Labour leader election: the dead hand of centrism

Davy Jones asks, what do Keir Starmer’s supporters want? Answers on a postcard, as he has little idea, following his CLP’s leadership selection meeting.

14 February 2020.


I could live with Keith Starmer as Labour leader. Just about. After all, he’s been better on freedom of movement than has Rebecca Long-Bailey(who still gets my vote, on balance).


But what really gives me the heebie-jeebies is his supporters. And not just the Labour First stoogewho’s helping run his campaign. Sitting in my Constituency Labour Party’s leader and deputy leader selection meeting was a case study in the politics of triangulation and despair. Or rather, the absence of politics.


Personality crisis


One Starmer supporter after another stood up to commend his personal characteristics – his calmness under pressure, his maturity, how well he would play with an undecided electorate.

Policies? Principles? Don’t be silly – not a word. Not a single word during the whole evening. And this is from people who spent the last five years wailing about the cult of the personality under Corbyn.


One young member stood up to ask why members so easily accepted the idea that we should accommodate reactionary views, rather than challenge and seek to change them, but was roundly jeered – largely by people old enough to be his grandparents.


On one level, this is smart tactics on the part of Club Starmer – if you cannot win a battle of ideas, don’t engage. A plan worthy of Sun Tzu.


Surely poor Sir Keir deserves better representation than this?


What we did get was lectures on how British people do not like radicalism, how they are not revolutionary.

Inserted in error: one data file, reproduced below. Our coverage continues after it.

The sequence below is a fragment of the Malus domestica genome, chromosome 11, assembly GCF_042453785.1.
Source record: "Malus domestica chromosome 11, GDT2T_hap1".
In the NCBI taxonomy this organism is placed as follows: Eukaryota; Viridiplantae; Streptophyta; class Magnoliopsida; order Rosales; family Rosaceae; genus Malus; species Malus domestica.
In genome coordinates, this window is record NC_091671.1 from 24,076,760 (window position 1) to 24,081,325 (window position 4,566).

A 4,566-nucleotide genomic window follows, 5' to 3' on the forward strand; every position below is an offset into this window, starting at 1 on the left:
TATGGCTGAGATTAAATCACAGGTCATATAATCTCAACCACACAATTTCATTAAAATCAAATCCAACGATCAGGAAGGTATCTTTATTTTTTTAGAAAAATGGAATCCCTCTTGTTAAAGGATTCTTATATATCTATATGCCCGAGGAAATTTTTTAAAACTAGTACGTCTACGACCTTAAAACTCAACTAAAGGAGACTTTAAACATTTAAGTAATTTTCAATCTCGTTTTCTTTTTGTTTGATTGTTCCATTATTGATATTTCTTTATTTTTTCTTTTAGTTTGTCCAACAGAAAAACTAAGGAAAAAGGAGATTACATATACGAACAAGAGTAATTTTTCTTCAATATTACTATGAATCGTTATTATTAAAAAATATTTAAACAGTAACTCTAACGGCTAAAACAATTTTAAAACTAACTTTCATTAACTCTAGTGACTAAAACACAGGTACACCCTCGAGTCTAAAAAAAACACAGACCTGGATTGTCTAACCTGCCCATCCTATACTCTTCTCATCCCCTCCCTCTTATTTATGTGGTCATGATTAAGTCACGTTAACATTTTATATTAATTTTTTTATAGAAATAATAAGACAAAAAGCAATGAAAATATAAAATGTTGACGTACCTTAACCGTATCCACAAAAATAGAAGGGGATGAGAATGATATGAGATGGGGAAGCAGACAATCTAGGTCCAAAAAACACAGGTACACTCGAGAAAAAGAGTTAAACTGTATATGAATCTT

Well, perhaps not. But think on this: you are driving a car speeding towards a precipice. You have got 50 metres to go before you run out of road. But you don’t want to slam the brakes on: the passengers don’t like sudden stops – it will spill their Starbucks sippy cups.


However, you’re not blind to the danger – you’re not crazy, after all. You ease those breaks on, so as not to spill a drop. The car will come to a gentle stop in about 100 metres.


Except for that precipice: 100 metres is empty air. So is 80 metres, or 50.00001 metres, come to that. Anything more than 50 metres, and you and your fellow passengers are plunging to a screaming death.


This is the situation we face with climate change – something barely discussed during selection meetings. The speed and degree of social and economic transformation the world needs to stave off catastrophic climate changeis radical, if not revolutionary.


RLB, more than any of the candidates, seems to understand this. But for the centre, being radical carries the same social opprobrium as crapping yourself in a crowded space. Instead, we shall go to meet our maker with our shirts neatly ironed and our top buttons done up, in true Sir Keir style.


Except I’m not sure Starmer is anywhere near as apolitical and blinkered as his base. Given he’s odds on favourite to get Corbyn’s job, I certainly hope not.


Centrist souffle


The reflex reaction back to the centre ground – pulling many soft Corbynites in its wake – ignores the fact that the election of Corbyn was itself a reaction to the collapse of the centre, after election losses in 2010 under Gordon Brown and 2015 under Ed Miliband. While 2019 was a disastrous defeat, Labour still had a larger vote than in those two elections. But the memories of Starmer’s supporters are short. And their gaze is narrow.


Centre-ground social democracy in Europe has all but collapsed, from France to Greece. And, while France’s centrist saviour Emmanuel Macron certainly pulled off a major election victory, things haven’t gone so well since. (Though, given that his proposed reforms have sparked the largest general strike in decades, perhaps we can credit him with reviving a mass working-class movement, which the Left in Britain under Corbyn singularly failed to do.)


I suspect my CLP’s selection debate was not an outlier with a particularly grim group, but a general experience. I will also give you dollars to doughnuts this won’t end well.


Riding my bus home after this soul-destroying experience, a friend texted me. Surely you have something in common with these people, he asked – after all, you’re all in the same party. I thought hard.


Cheese. Maybe they like cheese too. Other than that, I’ve got nothing.


Davy Jones is a Labour activist in West London.

© 2019 by Mutiny. Proudly created with Wix.comTerms of Use  |   Privacy Policy